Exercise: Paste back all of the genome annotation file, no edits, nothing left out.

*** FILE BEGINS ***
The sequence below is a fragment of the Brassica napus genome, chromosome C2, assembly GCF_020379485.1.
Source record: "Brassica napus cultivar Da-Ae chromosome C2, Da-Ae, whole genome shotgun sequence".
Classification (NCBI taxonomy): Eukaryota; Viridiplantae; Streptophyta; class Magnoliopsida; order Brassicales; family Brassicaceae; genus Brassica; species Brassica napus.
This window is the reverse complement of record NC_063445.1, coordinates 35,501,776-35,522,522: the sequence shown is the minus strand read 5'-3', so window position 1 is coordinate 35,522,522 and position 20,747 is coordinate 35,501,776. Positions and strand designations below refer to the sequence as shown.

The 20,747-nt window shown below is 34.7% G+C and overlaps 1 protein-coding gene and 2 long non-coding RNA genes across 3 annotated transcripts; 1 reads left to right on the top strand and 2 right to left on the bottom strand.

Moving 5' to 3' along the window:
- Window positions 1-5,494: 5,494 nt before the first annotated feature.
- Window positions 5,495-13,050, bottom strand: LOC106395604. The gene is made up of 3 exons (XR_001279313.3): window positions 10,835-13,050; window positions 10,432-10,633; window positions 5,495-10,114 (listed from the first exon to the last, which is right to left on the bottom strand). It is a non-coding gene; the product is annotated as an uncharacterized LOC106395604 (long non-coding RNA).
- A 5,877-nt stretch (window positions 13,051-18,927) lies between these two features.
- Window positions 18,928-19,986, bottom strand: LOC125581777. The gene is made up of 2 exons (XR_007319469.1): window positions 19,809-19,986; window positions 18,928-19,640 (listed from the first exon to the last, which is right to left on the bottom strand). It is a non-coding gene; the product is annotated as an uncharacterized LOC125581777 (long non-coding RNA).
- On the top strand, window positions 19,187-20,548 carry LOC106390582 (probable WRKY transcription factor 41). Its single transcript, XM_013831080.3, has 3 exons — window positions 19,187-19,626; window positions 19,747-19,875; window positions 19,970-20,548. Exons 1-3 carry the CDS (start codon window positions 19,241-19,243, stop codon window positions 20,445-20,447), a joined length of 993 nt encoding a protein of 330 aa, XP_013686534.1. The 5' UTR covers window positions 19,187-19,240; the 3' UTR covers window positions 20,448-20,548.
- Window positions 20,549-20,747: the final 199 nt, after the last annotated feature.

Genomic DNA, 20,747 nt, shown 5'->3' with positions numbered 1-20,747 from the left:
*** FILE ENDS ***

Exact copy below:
The sequence below is a fragment of the Brassica napus genome, chromosome C2, assembly GCF_020379485.1.
Source record: "Brassica napus cultivar Da-Ae chromosome C2, Da-Ae, whole genome shotgun sequence".
Classification (NCBI taxonomy): Eukaryota; Viridiplantae; Streptophyta; class Magnoliopsida; order Brassicales; family Brassicaceae; genus Brassica; species Brassica napus.
This window is the reverse complement of record NC_063445.1, coordinates 35,501,776-35,522,522: the sequence shown is the minus strand read 5'-3', so window position 1 is coordinate 35,522,522 and position 20,747 is coordinate 35,501,776. Positions and strand designations below refer to the sequence as shown.

The 20,747-nt window shown below is 34.7% G+C and overlaps 1 protein-coding gene and 2 long non-coding RNA genes across 3 annotated transcripts; 1 reads left to right on the top strand and 2 right to left on the bottom strand.

Moving 5' to 3' along the window:
- Window positions 1-5,494: 5,494 nt before the first annotated feature.
- Window positions 5,495-13,050, bottom strand: LOC106395604. The gene is made up of 3 exons (XR_001279313.3): window positions 10,835-13,050; window positions 10,432-10,633; window positions 5,495-10,114 (listed from the first exon to the last, which is right to left on the bottom strand). It is a non-coding gene; the product is annotated as an uncharacterized LOC106395604 (long non-coding RNA).
- A 5,877-nt stretch (window positions 13,051-18,927) lies between these two features.
- Window positions 18,928-19,986, bottom strand: LOC125581777. The gene is made up of 2 exons (XR_007319469.1): window positions 19,809-19,986; window positions 18,928-19,640 (listed from the first exon to the last, which is right to left on the bottom strand). It is a non-coding gene; the product is annotated as an uncharacterized LOC125581777 (long non-coding RNA).
- On the top strand, window positions 19,187-20,548 carry LOC106390582 (probable WRKY transcription factor 41). Its single transcript, XM_013831080.3, has 3 exons — window positions 19,187-19,626; window positions 19,747-19,875; window positions 19,970-20,548. Exons 1-3 carry the CDS (start codon window positions 19,241-19,243, stop codon window positions 20,445-20,447), a joined length of 993 nt encoding a protein of 330 aa, XP_013686534.1. The 5' UTR covers window positions 19,187-19,240; the 3' UTR covers window positions 20,448-20,548.
- Window positions 20,549-20,747: the final 199 nt, after the last annotated feature.

Genomic DNA, 20,747 nt, shown 5'->3' with positions numbered 1-20,747 from the left: